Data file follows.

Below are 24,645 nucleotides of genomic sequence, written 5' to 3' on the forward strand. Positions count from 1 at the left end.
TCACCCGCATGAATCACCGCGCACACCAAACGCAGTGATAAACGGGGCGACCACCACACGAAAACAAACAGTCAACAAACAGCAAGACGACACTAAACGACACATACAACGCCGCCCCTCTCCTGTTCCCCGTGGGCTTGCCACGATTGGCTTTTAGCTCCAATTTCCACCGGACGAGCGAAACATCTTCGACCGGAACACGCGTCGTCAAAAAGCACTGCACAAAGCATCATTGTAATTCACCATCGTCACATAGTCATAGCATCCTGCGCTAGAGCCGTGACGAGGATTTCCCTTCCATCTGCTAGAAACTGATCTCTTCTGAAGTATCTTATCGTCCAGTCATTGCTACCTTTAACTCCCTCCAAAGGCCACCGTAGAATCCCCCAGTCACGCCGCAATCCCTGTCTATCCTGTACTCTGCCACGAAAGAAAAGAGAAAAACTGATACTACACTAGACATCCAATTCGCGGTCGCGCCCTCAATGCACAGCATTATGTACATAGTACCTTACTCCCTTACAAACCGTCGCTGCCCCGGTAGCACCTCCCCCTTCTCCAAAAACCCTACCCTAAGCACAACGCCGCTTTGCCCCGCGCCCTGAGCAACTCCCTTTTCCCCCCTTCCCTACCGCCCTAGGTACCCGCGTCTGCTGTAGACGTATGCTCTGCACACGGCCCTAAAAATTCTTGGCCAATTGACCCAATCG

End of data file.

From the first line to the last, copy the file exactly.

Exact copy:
Below are 24,645 nucleotides of genomic sequence, written 5' to 3' on the forward strand. Positions count from 1 at the left end.
TCACCCGCATGAATCACCGCGCACACCAAACGCAGTGATAAACGGGGCGACCACCACACGAAAACAAACAGTCAACAAACAGCAAGACGACACTAAACGACACATACAACGCCGCCCCTCTCCTGTTCCCCGTGGGCTTGCCACGATTGGCTTTTAGCTCCAATTTCCACCGGACGAGCGAAACATCTTCGACCGGAACACGCGTCGTCAAAAAGCACTGCACAAAGCATCATTGTAATTCACCATCGTCACATAGTCATAGCATCCTGCGCTAGAGCCGTGACGAGGATTTCCCTTCCATCTGCTAGAAACTGATCTCTTCTGAAGTATCTTATCGTCCAGTCATTGCTACCTTTAACTCCCTCCAAAGGCCACCGTAGAATCCCCCAGTCACGCCGCAATCCCTGTCTATCCTGTACTCTGCCACGAAAGAAAAGAGAAAAACTGATACTACACTAGACATCCAATTCGCGGTCGCGCCCTCAATGCACAGCATTATGTACATAGTACCTTACTCCCTTACAAACCGTCGCTGCCCCGGTAGCACCTCCCCCTTCTCCAAAAACCCTACCCTAAGCACAACGCCGCTTTGCCCCGCGCCCTGAGCAACTCCCTTTTCCCCCCTTCCCTACCGCCCTAGGTACCCGCGTCTGCTGTAGACGTATGCTCTGCACACGGCCCTAAAAATTCTTGGCCAATTGACCCAATCG